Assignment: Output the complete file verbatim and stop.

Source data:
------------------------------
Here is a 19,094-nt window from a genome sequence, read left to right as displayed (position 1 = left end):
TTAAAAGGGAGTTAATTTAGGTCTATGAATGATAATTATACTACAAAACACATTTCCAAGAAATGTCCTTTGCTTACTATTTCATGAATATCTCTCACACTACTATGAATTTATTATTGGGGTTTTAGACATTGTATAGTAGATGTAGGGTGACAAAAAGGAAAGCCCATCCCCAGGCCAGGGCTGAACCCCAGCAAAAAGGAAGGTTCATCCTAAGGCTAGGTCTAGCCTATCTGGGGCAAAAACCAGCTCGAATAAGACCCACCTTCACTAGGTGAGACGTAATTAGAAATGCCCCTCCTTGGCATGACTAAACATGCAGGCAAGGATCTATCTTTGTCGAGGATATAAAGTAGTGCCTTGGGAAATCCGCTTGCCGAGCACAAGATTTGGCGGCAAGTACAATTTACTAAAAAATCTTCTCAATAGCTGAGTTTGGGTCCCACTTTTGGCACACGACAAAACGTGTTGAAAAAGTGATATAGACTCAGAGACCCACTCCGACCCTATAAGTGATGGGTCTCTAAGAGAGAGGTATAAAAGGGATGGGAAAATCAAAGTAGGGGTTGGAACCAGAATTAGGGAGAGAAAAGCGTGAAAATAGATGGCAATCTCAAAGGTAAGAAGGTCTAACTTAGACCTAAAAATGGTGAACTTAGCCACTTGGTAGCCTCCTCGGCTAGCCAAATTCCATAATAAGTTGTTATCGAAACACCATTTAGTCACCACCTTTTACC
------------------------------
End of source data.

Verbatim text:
Here is a 19,094-nt window from a genome sequence, read left to right as displayed (position 1 = left end):
TTAAAAGGGAGTTAATTTAGGTCTATGAATGATAATTATACTACAAAACACATTTCCAAGAAATGTCCTTTGCTTACTATTTCATGAATATCTCTCACACTACTATGAATTTATTATTGGGGTTTTAGACATTGTATAGTAGATGTAGGGTGACAAAAAGGAAAGCCCATCCCCAGGCCAGGGCTGAACCCCAGCAAAAAGGAAGGTTCATCCTAAGGCTAGGTCTAGCCTATCTGGGGCAAAAACCAGCTCGAATAAGACCCACCTTCACTAGGTGAGACGTAATTAGAAATGCCCCTCCTTGGCATGACTAAACATGCAGGCAAGGATCTATCTTTGTCGAGGATATAAAGTAGTGCCTTGGGAAATCCGCTTGCCGAGCACAAGATTTGGCGGCAAGTACAATTTACTAAAAAATCTTCTCAATAGCTGAGTTTGGGTCCCACTTTTGGCACACGACAAAACGTGTTGAAAAAGTGATATAGACTCAGAGACCCACTCCGACCCTATAAGTGATGGGTCTCTAAGAGAGAGGTATAAAAGGGATGGGAAAATCAAAGTAGGGGTTGGAACCAGAATTAGGGAGAGAAAAGCGTGAAAATAGATGGCAATCTCAAAGGTAAGAAGGTCTAACTTAGACCTAAAAATGGTGAACTTAGCCACTTGGTAGCCTCCTCGGCTAGCCAAATTCCATAATAAGTTGTTATCGAAACACCATTTAGTCACCACCTTTTACC